That's right. But thanks to this accident I discovered a whole new world of creativity. I'd been in hospital for three months and there I met two boys - one was after a motorbike accident and another was after a car accident - and we became friends. We decided to keep in touch after we left the hospital. Luckily for me one of them chose a very extraordinary English pub in our hometown for the meetings. This place was special because students from the art school went there every day. So after visiting this pub for a few times I got interested in people there and started asking them about what they were doing. And that was how I discovered architects, fashion-designers, photographers. The whole new world of creativity opened to me and I thought: "Wow! It's possible to earn money for living from doing something creative".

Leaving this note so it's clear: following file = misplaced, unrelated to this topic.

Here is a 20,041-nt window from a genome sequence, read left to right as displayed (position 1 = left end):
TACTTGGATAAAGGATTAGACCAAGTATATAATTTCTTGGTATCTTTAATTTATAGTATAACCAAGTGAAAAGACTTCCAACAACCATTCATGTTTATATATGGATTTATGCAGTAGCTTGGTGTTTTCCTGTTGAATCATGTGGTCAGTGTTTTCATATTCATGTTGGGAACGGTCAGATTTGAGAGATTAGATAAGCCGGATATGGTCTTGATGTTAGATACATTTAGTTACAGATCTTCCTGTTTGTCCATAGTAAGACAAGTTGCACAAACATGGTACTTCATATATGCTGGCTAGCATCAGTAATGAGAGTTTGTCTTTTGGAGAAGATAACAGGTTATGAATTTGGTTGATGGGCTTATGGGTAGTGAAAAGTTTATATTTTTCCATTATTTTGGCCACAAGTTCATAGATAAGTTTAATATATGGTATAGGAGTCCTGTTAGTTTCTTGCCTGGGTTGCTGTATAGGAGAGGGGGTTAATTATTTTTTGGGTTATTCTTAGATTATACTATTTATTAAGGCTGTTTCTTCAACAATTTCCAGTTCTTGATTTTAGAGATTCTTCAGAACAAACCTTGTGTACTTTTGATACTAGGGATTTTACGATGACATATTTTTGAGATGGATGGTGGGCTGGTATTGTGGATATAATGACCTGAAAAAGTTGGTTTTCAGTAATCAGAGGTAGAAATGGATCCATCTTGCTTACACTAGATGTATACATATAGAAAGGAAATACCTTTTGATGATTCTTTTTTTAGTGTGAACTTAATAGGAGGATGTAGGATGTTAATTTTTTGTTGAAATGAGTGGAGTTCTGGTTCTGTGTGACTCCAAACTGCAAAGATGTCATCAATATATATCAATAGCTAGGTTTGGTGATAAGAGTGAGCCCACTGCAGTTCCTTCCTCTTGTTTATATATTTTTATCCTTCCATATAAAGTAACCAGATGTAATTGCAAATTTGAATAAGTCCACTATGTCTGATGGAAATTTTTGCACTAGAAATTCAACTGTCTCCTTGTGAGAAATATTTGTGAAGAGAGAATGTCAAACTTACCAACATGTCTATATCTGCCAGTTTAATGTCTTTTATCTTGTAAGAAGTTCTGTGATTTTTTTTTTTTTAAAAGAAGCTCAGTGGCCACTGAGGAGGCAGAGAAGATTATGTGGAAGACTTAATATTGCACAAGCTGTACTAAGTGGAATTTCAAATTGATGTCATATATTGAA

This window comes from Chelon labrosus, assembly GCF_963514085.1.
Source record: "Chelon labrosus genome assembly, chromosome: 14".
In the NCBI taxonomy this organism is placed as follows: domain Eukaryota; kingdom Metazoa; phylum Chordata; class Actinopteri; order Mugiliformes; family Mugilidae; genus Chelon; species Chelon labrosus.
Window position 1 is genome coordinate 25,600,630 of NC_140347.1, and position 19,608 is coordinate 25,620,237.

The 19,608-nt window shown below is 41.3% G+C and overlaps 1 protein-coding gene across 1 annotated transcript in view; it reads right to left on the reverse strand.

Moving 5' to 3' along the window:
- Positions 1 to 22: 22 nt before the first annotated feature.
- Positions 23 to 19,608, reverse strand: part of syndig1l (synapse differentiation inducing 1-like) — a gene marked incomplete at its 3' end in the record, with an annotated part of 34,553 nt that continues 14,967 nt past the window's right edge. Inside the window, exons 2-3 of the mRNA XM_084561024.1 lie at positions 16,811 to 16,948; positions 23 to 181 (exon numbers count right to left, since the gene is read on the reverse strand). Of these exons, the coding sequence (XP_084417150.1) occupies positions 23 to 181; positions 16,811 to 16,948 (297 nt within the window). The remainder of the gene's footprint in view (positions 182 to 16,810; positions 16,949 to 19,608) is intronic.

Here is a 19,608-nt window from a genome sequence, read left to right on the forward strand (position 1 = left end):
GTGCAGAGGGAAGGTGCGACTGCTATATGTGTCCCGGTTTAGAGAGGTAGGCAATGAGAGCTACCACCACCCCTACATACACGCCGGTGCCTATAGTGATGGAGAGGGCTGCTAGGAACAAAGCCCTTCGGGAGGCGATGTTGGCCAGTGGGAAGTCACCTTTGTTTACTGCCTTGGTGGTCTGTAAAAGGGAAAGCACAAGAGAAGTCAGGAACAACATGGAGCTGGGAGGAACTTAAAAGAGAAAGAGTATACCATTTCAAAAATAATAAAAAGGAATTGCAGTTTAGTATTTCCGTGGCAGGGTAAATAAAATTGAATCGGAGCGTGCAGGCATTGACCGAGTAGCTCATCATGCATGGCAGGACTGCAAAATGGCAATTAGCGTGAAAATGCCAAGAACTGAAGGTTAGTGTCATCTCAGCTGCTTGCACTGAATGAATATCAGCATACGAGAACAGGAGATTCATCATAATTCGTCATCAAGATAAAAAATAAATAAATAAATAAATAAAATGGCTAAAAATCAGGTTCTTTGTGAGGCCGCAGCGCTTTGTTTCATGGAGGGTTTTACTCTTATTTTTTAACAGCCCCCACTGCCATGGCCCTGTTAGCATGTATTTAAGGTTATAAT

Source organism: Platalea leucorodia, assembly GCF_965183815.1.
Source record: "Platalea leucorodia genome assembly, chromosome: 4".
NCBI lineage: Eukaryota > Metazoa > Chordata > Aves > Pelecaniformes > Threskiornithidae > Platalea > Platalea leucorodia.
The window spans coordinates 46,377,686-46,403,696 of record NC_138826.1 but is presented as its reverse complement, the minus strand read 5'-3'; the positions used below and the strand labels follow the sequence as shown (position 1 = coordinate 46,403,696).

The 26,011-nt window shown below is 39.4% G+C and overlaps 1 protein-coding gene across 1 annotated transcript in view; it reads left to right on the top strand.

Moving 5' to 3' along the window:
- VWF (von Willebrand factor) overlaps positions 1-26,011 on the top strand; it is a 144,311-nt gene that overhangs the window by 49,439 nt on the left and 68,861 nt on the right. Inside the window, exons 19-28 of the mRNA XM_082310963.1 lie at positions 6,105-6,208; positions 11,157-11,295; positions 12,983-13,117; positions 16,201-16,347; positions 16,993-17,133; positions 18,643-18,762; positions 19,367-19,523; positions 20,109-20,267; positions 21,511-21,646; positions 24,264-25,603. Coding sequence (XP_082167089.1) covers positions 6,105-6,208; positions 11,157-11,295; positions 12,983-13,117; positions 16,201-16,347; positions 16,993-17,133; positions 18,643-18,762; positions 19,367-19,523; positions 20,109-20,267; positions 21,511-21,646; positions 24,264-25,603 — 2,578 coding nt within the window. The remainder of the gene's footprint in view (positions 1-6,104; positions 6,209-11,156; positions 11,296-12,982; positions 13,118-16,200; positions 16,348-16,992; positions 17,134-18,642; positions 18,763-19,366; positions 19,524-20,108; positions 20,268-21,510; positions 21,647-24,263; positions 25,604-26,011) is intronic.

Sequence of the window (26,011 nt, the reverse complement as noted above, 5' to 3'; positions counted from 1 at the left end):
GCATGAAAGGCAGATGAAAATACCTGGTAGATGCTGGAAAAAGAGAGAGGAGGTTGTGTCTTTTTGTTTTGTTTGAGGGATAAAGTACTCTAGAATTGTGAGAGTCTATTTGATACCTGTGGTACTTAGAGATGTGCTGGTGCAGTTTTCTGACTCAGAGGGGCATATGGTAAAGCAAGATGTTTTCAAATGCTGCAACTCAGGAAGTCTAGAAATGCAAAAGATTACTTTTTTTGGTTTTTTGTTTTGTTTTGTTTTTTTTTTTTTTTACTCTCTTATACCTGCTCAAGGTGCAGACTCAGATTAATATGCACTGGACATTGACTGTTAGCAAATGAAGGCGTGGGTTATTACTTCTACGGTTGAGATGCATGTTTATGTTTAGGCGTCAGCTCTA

Have you ever regretted that you didn't become a cyclist?
I think I would have never been good enough at it. It was just a dream for me. But then I met a girl who asked me if I could help her start a little shop because her dad gave some finance. And so we did. Then eventually I started my own shop and slowly I got where I am now.
It seems that lucky coincidences are a great part of your life. Even your famous bright stripes that were supposed to be a part of only one collection became the symbol of your brand.
Oh yeah, those stripes...Actually now we've stopped using them. We use them only in wallets, scarfs and other small things but not in shirts or bags or something big. Why? Because it is very distinctive for the brand and became too popular. Today I find it not modern enough. But while getting back to your question about lucky coincidences, well, that accident I got into while cycling probably can be called momentous. And these stripes which were made for only one season and then everybody started to ask me to make them again - they too can be called some kind of luck. But actually that's all, I can't remember anything else that can be viewed as a lucky coincidence.